const claimerContract = getContract(

2. Find Winners

To collect a list of all active depositor addresses we can use the TwabController subgraph. We can then determine if they won in the previous draw by using RPC calls to the PrizePool contract’sisWinner().

You can use the handy computeDrawWinners()in the pt-v5-utils-jslibrary to find depositors, determine who won and if their prizes have been claimed already:

const getClaims = async (): Promise<Claim[]> { => {
  const contracts: ContractsBlob = await downloadContractsBlob(CHAIN_ID);

  // We have found this to be too heavy to use in our OpenZeppelin Defender autotasks.
  // Depending on the number of winners you may need to cache the results of this for
  // every draw in flat files that your bot then fetches later
  const claims: Claim[] = await computeDrawWinners(readProvider, contracts, CHAIN_ID);
  return claims;

// computeDrawWinners() returns:
    vault: '0x06b36307e4da41f0c42efb7d7abc02df0c8b5c49',
    winner: '0x725e613f1816395dd453dc6394b1794a73152813',
    tier: 1,
    prizeIndex: 2,
    claimed: false

Note: There is also thept-v5-clihelper library available which can be used to find depositors and cache data about their winnings to JSON flat files here:

We get back an array containing info about each prize. One account can win multiple prizes in multiple vaults, tiers and indices.

Vaults — 4626-compatible prize vaults, hold user’s deposits, and in return gives the user a interest-bearing token as collateral.

Tiers — the various prize tiers which someone can win from. For instance, tier 0 prizes may be $1,000, while tier 1 prizes are $500, tier 2 $100, etc.

Indices — a method of allowing one account to win multiple prizes from the same tier. This allows for fairer winning odds based on the pooler’s deposit size.

Continuing on we check live data with RPC calls for prizes that have already been claimed (removing them with filter) and group the unclaimed claims by Vault and Tier:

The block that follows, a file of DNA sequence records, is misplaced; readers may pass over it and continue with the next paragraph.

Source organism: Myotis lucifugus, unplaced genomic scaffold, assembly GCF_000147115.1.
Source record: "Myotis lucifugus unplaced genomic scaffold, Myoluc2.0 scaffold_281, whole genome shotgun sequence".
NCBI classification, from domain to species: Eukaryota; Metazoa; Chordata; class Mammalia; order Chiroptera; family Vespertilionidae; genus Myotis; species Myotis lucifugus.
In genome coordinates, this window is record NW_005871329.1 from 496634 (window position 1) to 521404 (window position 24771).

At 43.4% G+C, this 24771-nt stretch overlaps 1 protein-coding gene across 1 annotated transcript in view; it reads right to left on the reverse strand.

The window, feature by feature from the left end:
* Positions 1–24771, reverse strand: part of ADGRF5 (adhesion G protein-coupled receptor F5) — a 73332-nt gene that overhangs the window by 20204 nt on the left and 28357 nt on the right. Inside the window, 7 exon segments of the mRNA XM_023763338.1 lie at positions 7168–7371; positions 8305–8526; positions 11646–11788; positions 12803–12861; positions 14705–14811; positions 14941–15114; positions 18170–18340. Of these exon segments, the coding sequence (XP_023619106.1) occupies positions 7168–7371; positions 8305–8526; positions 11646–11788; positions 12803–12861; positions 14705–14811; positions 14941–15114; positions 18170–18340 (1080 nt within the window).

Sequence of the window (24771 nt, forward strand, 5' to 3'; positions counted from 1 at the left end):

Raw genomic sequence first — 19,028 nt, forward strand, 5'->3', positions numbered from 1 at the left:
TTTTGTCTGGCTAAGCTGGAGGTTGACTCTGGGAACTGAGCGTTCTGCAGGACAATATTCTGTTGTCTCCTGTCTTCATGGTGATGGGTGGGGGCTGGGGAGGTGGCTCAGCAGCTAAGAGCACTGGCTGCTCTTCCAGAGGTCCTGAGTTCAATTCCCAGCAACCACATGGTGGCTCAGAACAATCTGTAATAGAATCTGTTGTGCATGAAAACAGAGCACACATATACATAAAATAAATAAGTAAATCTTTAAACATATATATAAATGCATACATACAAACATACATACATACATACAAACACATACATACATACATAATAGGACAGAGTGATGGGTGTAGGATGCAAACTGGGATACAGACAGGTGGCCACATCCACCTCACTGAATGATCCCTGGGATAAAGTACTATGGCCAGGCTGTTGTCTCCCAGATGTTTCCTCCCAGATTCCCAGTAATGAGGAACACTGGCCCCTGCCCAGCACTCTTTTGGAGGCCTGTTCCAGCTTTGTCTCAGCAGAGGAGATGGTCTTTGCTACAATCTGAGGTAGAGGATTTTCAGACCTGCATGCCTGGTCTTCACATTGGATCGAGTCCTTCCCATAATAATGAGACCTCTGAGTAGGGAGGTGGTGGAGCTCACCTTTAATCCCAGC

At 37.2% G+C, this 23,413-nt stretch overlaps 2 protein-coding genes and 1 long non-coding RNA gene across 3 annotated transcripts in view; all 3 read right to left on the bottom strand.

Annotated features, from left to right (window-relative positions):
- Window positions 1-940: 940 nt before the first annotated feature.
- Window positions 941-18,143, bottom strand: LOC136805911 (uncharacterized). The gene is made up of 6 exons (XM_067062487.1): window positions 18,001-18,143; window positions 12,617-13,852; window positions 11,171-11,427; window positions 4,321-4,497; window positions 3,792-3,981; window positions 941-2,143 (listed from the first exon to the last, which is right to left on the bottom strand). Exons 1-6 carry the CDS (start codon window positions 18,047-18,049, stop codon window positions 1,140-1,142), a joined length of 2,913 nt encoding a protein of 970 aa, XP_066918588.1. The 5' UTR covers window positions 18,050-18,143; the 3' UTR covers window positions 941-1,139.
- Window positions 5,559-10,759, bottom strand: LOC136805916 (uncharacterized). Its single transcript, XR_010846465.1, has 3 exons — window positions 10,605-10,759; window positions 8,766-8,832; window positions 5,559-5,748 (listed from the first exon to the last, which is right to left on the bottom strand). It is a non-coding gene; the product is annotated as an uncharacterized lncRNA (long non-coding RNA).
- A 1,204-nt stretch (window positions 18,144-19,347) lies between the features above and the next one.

const findAndGroupUnclaimed = async (claims: Claim[]) => {
  // Cross-reference claimed prizes to flag if a prize has been claimed or not
  claims = await flagClaimedRpc(readProvider, contracts, claims);

  let unclaimedClaims = claims.filter((claim) => !claim.claimed);
  console.log(`${unclaimedClaims.length} prizes remaining to be claimed...`);

  if (unclaimedClaims.length === 0) {
    console.log(`No prizes left to claim. Exiting ...`);
  // Sort unclaimed claims by tier so largest prizes (with the largest rewards) are first
  unclaimedClaims = unclaimedClaims.sort((a, b) => a.tier - b.tier);

  // Group claims by vault & tier
  const unclaimedClaimsGrouped = groupBy(unclaimedClaims, (item) => [item.vault, item.tier]);
  return unclaimedClaimsGrouped;

3. Check For Profitable Claims

Now that we have a list of prizes grouped and sorted by Vault & Tier (stored in the unclaimedClaimsGrouped variable) let’s iterate through each to check how many we should claim (if any) to make us profit:

const loopUnclaimedGroups = async (unclaimedClaimsGrouped, claimerContract: Contract) => {
  for (let vaultTier of Object.entries(unclaimedClaimsGrouped)) {
    const [key, value] = vaultTier;
    const [vault, tier] = key.split(',');
    const groupedClaims: any = value;

    console.log(`Vault:       ${vault}`);
    console.log(`Tier Index:  #${tier}`);
    console.log(`# prizes:    ${groupedClaims.length}`);

    const claimPrizesParams = await calculateProfit(

    // It's profitable if there is at least 1 claim to claim
    if ( > 0) {
      await executeTransaction(claimPrizesParams, claimerContract)


Note: We’ll leave out how to get the gas cost in USD for the chain you’re working on. You can view the reference implementation to see how this is done using eth_gasPrice, gasEstimate on contract calls from ethers.js and the USD value of the native gas token (ie. ETH on Optimism) from a price feed such as Coingecko or Covalent, etc.

calculateProfit() will pass the claim data to getClaimInfo(), and in return receive information about how many claims in the array should be processed. It will then slice up the array to only include that number of claims, and build the params list that we will send to the contract function in executeTransaction():

const calculateProfit = async (
  vault: string,
  tierIndex: number,
  claimerContract: Contract,
  groupedClaims: any,
): Promise<ClaimPrizesParams> => {
  const { claimCount, claimFeesUsd, totalCostUsd, minVrgdaFeePerClaim } = 
    await getClaimInfo(

  const claimsSlice = groupedClaims.slice(0, claimCount);